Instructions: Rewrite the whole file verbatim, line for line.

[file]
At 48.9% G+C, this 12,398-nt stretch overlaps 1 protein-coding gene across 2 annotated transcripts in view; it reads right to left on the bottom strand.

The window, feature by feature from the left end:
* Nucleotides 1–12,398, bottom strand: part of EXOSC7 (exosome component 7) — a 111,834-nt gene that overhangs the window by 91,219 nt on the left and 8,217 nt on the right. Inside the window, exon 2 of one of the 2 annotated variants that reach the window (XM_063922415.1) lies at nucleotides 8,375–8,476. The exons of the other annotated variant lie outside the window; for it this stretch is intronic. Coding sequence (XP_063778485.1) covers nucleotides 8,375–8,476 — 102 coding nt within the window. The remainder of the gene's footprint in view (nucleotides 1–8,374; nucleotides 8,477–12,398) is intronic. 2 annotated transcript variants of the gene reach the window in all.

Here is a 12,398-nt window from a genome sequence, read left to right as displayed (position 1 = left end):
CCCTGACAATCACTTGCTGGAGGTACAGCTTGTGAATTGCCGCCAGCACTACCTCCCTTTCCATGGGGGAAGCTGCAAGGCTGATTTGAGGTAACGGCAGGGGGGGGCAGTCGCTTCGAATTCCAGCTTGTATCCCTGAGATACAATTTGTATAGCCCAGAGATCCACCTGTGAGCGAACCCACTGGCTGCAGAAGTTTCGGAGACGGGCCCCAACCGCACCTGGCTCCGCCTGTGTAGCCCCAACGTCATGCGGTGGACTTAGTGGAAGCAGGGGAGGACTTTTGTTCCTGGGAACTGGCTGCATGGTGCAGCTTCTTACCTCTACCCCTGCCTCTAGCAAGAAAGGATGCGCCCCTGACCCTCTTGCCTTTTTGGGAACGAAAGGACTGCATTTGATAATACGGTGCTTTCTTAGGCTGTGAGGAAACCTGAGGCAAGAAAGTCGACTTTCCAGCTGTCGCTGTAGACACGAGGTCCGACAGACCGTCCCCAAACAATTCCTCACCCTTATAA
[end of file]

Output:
At 48.9% G+C, this 12,398-nt stretch overlaps 1 protein-coding gene across 2 annotated transcripts in view; it reads right to left on the bottom strand.

The window, feature by feature from the left end:
* Nucleotides 1–12,398, bottom strand: part of EXOSC7 (exosome component 7) — a 111,834-nt gene that overhangs the window by 91,219 nt on the left and 8,217 nt on the right. Inside the window, exon 2 of one of the 2 annotated variants that reach the window (XM_063922415.1) lies at nucleotides 8,375–8,476. The exons of the other annotated variant lie outside the window; for it this stretch is intronic. Coding sequence (XP_063778485.1) covers nucleotides 8,375–8,476 — 102 coding nt within the window. The remainder of the gene's footprint in view (nucleotides 1–8,374; nucleotides 8,477–12,398) is intronic. 2 annotated transcript variants of the gene reach the window in all.

Here is a 12,398-nt window from a genome sequence, read left to right as displayed (position 1 = left end):
CCCTGACAATCACTTGCTGGAGGTACAGCTTGTGAATTGCCGCCAGCACTACCTCCCTTTCCATGGGGGAAGCTGCAAGGCTGATTTGAGGTAACGGCAGGGGGGGGCAGTCGCTTCGAATTCCAGCTTGTATCCCTGAGATACAATTTGTATAGCCCAGAGATCCACCTGTGAGCGAACCCACTGGCTGCAGAAGTTTCGGAGACGGGCCCCAACCGCACCTGGCTCCGCCTGTGTAGCCCCAACGTCATGCGGTGGACTTAGTGGAAGCAGGGGAGGACTTTTGTTCCTGGGAACTGGCTGCATGGTGCAGCTTCTTACCTCTACCCCTGCCTCTAGCAAGAAAGGATGCGCCCCTGACCCTCTTGCCTTTTTGGGAACGAAAGGACTGCATTTGATAATACGGTGCTTTCTTAGGCTGTGAGGAAACCTGAGGCAAGAAAGTCGACTTTCCAGCTGTCGCTGTAGACACGAGGTCCGACAGACCGTCCCCAAACAATTCCTCACCCTTATAA